I think we have gotten through this first period better than many had expected. We still have some choppy water ahead, but the president's view is that we inherited this terrible crisis. You know, the ship of state has been stabilized, but now we have to determine what direction we go.

And I certainly believe we're going to have to go in the direction of lowering our deficit, reforming some of our entitlement programs, encouraging more exporting of our economy, which means investing in our manufacturing sector, which is part of what I hope comes from the stimulus bill and the investment in clean energy.

So, there is a lot to be done, but I think the Chinese are breathing a little easier.

ZAKARIA: Speaking of final questions, speaking of hard negotiations, what message would you have to the Senate Democrats who seem to be holding up the passage of a comprehensive health care bill? Or are they amending it in ways that are useful and productive?

CLINTON: Well, actually, I think that it's a very healthy process that's going on. They are having to hammer out all of their differences. And there are serious differences -- in viewpoint, for example.

But what the president has said, and what I believe is the right approach, is that this can't be put off any longer.

Back in '93 and '94, when I was on the front lines and taking all the incoming fire on this issue, people didn't really accept in their gut that we had to do this. They kept thinking there's another way out of this, and it's not that bad. And we'll try, you know, managed care, and we'll try more HMOs. We'll try all of that.

And now, all these years later, we realize that we have some fundamental problems with our existing system that have to be addressed.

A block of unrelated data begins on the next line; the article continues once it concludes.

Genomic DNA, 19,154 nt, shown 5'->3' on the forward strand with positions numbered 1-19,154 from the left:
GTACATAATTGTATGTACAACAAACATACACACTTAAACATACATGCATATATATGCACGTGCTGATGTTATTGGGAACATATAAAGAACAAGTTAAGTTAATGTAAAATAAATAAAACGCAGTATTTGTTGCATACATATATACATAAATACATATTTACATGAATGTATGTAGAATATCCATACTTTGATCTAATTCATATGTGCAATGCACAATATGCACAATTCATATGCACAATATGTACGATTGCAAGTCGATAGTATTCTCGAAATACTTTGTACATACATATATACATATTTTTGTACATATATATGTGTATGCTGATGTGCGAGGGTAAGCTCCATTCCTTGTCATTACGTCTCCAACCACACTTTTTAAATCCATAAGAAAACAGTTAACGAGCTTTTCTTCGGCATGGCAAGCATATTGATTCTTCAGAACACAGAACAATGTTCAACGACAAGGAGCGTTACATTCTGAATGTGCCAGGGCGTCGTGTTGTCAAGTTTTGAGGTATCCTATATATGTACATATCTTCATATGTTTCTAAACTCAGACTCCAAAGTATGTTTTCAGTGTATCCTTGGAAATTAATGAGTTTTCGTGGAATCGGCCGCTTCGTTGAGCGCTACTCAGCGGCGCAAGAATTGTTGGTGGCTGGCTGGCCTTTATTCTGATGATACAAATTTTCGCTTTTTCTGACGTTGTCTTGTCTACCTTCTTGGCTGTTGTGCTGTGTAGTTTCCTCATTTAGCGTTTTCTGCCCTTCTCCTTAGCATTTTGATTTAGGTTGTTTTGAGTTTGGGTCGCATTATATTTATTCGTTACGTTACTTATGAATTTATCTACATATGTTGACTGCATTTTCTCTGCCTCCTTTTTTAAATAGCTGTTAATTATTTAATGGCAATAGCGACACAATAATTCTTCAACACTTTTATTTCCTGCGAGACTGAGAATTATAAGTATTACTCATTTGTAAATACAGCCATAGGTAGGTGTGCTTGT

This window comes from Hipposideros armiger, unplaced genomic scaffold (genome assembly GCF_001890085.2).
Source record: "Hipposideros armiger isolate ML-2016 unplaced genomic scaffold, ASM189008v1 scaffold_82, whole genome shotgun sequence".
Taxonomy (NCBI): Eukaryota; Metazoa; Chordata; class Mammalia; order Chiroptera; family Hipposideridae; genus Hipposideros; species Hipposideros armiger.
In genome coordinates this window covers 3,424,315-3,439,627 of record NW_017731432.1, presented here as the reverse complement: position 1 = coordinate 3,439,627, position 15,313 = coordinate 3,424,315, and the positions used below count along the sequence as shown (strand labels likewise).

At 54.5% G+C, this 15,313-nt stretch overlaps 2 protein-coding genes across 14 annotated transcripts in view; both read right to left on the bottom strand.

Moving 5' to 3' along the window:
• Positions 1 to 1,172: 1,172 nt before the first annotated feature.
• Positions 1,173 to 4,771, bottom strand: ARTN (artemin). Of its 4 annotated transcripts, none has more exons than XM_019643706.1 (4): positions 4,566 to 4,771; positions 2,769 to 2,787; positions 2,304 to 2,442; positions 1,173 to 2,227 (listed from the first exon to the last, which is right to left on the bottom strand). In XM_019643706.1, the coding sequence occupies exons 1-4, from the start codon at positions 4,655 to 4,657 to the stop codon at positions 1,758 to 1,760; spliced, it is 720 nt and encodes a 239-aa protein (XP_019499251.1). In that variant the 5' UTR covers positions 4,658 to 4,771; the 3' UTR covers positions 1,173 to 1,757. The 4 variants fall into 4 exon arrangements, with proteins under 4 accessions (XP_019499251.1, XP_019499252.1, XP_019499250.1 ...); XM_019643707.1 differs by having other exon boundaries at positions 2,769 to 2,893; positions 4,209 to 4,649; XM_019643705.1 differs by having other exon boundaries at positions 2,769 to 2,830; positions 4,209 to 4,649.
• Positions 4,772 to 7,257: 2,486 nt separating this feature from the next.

So, I actually believe that, at the end of the day, with all of this negotiation and back-and-forth, you know, we're going to come up with something.

My hope is that it's going to be meaningful enough to make a difference, to make a difference on the cost side, which is the paramount issue for people like us who have insurance -- OK, how do we keep affording it and making sure that it is of high quality -- assurances that what we're going to do on the public side, the Medicaid and Medicare programs, are not going to undermine those programs in ways that they can't deliver cost-effective quality care; getting people insured and moving as rapidly as possibly toward universal care; changing the delivery system and the incentives so that we actually figure out ways to reward prevention, pay for prevention.

You know, in '93, for example, Fareed, I had a man who became a friend of mine, but I didn't know him at the time, Dean Ornish. He came to see me, and he said, look, I have proof...

ZAKARIA: This is the doctor...

CLINTON: ... who did a lot of work on cardiovascular health. And he said, "I have proof that changes in diet, stress reduction, exercise are as effective, if not more effective, than medical interventions in lowering people's overall threat of heart disease.